Wireless networks today are able to brake just one bike, but in the future, they could regulate entire trains. Computer scientists at Saarland University in Germany are designing mathematical calculations to check such systems automatically. Professor Holger Hermanns, whose group developed the wireless bicycle brake, explained that wireless networks are never a failsafe method. Train and airplane experiments are far too sophisticated, and could even endanger the lives of human beings in case of malfunction.
Therefore, the mathematical methods developed by the team should verify the correct function and interaction of the components automatically. The wireless bicycle brake provides the platform to optimize these methods for operation in much more complex systems, according to Hermanns. His group examines the brake prototype with algorithms that normally are used in control systems for aircraft or chemical factories. As a result, they found out that the brake works with more than 99.9 percent reliability. This implies that out of a trillion braking attempts, there are three failures.
To brake with the wireless brake, a cyclist needs only to clench the rubber grip on the right handle. The more tightly the grip is clenched, the harder the disk brake on the front wheel works. A combination of several electronic components enables the braking. Integrated in the rubber grip is a pressure sensor, which activates a sender if a specified pressure threshold is crossed. The sender is integrated in a plastic box the size of a cigarette pack, and is attached to the handlebar. Its radio signals are sent to a receiver attached at the end of the bicycle’s fork.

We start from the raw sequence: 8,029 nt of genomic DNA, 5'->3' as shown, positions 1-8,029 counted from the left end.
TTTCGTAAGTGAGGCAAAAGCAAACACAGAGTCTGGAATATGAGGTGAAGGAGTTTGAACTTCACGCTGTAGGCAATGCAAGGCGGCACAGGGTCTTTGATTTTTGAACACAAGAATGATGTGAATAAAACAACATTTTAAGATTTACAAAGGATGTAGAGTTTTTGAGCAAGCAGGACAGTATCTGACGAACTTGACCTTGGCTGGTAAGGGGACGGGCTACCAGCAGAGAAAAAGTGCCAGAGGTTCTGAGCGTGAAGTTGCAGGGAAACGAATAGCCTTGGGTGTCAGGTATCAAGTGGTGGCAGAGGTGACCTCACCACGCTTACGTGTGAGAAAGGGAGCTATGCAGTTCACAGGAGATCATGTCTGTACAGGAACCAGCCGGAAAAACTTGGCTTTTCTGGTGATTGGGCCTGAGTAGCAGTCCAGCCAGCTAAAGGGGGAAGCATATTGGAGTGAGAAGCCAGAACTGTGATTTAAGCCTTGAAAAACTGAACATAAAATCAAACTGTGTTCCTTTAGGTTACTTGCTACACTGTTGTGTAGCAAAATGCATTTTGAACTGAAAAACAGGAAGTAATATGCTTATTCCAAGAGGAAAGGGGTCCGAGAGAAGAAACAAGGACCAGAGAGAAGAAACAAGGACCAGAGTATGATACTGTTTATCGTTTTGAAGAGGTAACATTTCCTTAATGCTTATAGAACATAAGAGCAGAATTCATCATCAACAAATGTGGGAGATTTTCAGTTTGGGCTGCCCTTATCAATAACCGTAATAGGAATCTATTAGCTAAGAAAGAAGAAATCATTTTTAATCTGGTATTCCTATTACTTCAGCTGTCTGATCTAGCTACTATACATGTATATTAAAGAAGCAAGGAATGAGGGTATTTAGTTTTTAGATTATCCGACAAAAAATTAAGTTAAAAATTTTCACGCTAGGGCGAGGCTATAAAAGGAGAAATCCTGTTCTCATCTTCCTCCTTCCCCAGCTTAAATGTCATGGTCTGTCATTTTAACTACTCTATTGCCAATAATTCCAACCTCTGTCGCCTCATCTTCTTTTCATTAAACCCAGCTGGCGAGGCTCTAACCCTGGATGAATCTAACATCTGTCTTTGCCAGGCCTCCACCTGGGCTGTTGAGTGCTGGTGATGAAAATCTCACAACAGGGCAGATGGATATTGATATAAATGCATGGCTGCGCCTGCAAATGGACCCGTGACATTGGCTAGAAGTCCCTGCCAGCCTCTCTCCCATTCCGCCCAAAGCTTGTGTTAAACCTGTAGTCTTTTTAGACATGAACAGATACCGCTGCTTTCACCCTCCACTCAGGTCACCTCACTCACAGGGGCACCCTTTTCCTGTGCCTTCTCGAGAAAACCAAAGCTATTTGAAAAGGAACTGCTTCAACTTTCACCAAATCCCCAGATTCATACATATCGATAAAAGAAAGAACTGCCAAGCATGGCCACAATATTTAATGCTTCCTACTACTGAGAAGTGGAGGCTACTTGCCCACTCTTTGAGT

The receiver forwards the signal to an actuator, transforming the radio signal into the mechanical power by which the disk brake is activated. The electrical energy is supplied by a battery, which is also attached to the bicycle’s fork. To enhance reliability, there are additional senders attached to the bicycle. These repeatedly send the same signal.
Its current configuration enables the bike to brake within 250 milliseconds. This means that at a speed of 30 kilometers per hour, the cyclist has to react two meters before reaching the dangerous situation. But the scientists are not satisfied with just this functionality. “It is not difficult to integrate an anti-lock braking system and traction control. That takes only a few adjustments,” Hermanns explained.